I do find the strong views expressed by some-not you-rather mindless when they have not understood the proposal.

              • the viceroy’s gin

                Traffic analysis is a prime business intelligence function. We understand full well what is going on, and it won’t do for you to play the “You don’t understand” card.

                There is no legitimate for a data collection and storage function to be taking place. It is a needless cost, opens up avenues of security risk in itself, and takes place in defiance of fundamental civil liberties.

              • the viceroy’s gin

                And my friend, if you believe such as May are not EMPHATICALLY seeking to grab the content of emails, I have a bridge I want to sell you.

              • Colonel Mustard

                Hmm. Then it hasn’t been very well communicated and May’s pre-emptive emotional blackmail was unhelpful.

          • Duke of Earl

            Are you freaking serious? So you want the state to be able to store details of the millions of private emails sent daily by ordinary people just so they can tackle maximum 500 jihadist nut jobs?

            This is the same idiotic logic that allows a govt to penalise millions of poor drinkers just to tackle a few persistent problem ones.

            I’d rather live in fear or these few jihadists than live in a society where the govt snoops on its own citizens.

            First they came for the Islamists and we did nothing…

            • ButcombeMan

              You are responding quite mindlessly. The service providers already capture the data (obviously) it is about retention and access availability for fixed standardized periods. I used a jihadist as just one example. Leveson is full of references to contact data. All sorts of serious crime is solved by contact data.

              • Nick

                This is factually wrong – service providers retain data they need for business purposes. The bill envisages them *creating* new data never held, and also gives the power to the Home Office the ability to tell companies to collect data on services used by their customers. (Although the service providers have unanimously pointed out the Home Office seems to assume no internet traffic is encrypted)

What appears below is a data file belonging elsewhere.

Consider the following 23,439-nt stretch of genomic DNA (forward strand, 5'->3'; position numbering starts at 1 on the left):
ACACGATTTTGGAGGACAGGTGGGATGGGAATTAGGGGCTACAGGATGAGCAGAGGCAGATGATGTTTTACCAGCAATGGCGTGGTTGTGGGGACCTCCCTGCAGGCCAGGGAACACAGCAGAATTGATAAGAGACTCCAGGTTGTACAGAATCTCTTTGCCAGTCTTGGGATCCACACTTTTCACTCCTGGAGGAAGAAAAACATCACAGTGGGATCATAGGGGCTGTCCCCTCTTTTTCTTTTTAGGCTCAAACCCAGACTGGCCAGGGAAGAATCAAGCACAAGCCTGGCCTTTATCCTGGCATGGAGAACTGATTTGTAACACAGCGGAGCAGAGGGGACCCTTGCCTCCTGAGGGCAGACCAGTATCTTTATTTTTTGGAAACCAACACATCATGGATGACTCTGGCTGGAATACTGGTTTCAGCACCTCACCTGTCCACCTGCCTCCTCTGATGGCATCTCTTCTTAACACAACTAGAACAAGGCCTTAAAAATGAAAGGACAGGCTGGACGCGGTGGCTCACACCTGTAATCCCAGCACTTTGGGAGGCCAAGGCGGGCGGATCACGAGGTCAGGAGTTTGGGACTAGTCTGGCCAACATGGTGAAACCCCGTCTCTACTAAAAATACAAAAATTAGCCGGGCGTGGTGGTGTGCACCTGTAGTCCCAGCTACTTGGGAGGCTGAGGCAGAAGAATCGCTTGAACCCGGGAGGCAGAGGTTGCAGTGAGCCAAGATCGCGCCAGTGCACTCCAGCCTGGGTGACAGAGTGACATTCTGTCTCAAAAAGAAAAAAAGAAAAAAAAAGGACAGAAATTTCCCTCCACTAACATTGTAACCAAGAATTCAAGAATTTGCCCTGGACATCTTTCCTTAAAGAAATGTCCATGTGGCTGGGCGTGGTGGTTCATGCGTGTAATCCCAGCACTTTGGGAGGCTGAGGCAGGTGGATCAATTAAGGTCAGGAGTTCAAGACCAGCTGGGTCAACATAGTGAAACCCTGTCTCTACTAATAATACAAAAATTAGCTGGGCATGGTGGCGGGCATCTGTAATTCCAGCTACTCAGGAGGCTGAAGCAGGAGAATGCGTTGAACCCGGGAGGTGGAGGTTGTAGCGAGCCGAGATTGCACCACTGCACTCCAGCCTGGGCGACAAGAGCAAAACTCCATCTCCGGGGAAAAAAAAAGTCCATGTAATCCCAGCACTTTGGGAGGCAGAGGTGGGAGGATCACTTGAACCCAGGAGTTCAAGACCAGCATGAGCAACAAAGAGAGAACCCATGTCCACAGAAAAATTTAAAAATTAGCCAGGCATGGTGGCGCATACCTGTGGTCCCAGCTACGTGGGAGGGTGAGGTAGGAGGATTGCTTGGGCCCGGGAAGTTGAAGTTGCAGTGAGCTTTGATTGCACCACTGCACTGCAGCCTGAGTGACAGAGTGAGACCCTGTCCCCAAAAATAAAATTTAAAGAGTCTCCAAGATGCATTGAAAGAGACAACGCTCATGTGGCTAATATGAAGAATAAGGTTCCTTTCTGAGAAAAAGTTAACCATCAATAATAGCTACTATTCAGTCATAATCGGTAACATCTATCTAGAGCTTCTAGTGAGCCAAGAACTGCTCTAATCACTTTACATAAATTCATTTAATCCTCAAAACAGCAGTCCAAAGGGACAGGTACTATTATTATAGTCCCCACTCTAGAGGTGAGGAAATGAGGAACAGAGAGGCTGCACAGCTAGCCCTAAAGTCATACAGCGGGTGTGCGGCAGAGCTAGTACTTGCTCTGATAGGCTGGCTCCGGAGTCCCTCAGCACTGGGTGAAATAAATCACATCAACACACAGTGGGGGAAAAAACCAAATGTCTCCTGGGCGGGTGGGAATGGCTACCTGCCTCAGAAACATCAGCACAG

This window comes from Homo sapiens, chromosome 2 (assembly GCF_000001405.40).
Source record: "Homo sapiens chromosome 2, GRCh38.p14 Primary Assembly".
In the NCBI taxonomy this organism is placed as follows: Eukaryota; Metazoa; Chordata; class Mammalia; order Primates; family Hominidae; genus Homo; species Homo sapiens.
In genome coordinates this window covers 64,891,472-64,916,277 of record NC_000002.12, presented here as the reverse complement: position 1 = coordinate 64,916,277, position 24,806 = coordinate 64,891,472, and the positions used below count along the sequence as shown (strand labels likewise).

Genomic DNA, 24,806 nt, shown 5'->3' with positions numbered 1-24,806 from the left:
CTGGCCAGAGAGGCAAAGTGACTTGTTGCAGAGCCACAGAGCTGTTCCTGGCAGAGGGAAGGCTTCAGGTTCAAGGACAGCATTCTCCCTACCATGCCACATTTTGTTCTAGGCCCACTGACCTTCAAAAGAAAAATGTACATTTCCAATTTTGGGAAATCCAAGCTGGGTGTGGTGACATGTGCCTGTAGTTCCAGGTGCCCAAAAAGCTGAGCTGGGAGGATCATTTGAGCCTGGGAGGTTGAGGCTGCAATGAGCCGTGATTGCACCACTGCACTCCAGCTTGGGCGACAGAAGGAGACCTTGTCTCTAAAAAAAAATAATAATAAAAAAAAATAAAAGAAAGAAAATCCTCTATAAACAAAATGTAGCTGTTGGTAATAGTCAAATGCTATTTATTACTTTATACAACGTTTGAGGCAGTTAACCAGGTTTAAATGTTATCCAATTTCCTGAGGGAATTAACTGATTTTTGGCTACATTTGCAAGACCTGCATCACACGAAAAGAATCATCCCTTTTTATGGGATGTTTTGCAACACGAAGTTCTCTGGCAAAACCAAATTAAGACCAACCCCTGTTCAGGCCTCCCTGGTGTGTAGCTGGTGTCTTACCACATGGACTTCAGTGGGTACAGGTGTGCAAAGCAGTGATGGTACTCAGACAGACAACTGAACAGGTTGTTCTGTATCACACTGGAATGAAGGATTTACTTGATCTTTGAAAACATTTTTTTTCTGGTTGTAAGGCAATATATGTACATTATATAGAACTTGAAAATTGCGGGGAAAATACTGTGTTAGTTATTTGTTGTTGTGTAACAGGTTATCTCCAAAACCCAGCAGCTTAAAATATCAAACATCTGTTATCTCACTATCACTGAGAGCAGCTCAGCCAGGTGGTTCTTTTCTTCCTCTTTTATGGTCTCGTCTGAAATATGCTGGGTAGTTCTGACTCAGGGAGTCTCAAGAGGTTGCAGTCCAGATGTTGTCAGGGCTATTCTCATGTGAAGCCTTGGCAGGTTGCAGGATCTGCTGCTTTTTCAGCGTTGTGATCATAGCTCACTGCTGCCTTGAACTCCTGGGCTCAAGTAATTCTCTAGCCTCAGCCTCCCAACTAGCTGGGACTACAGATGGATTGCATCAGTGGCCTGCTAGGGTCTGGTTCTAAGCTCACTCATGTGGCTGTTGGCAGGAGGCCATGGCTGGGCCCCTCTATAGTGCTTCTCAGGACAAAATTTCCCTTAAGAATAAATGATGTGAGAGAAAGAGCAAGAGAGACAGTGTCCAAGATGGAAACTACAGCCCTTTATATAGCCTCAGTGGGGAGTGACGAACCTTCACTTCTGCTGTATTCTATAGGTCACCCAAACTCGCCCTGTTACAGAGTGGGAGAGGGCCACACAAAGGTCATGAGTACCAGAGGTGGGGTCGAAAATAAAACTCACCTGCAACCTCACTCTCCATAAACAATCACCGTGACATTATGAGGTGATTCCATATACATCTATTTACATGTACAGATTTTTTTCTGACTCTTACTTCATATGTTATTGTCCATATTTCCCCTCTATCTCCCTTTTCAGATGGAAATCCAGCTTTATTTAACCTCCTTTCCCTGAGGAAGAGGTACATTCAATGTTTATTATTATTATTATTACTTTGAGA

None of this data is currently held, because it has no use to businesses. The data is being created, collected and stored at the behest of the Home Office. I suggest you read the evidence to the committee of Vodafone, Microsoft, Yahoo, Google…indeed basically any of the technical witnesses to the Joint Committee.

          • Duke of Earl

            If they want to intercept anything they can get a warrant. Like they have been doing for hundreds of years.

          • the viceroy’s gin

            Yes, the bad guys will always out think the plods. We get that.

            But the same plods capturing our data, or their like, are responsible for keeping it secure. Meanwhile, other bad guys want to break that security and grab that data for their OWN purposes, perhaps more destructive than your hypothetical bad guys.

            You see? You’re building a Maginot Line. It’s costly. It may ultimately be destructive. It saps resources and likely erodes security in other areas. It promotes soft thinking. It takes the edge off the plods, who need to stay sharp, follow hot leads and then ASK to investigate specific bad guys.

            Little good can come from this. Much bad can.

            • ButcombeMan

              You are wrong on many fronts. The main issue is retention of captured contact data for a fixed period, by the SERVICE PROVIDER.

              • the viceroy’s gin

                …and you think the service provider is somehow securing that data?

                No, and the bad guys thank you for the trove of data to be mined, thanks to such as this foolishness.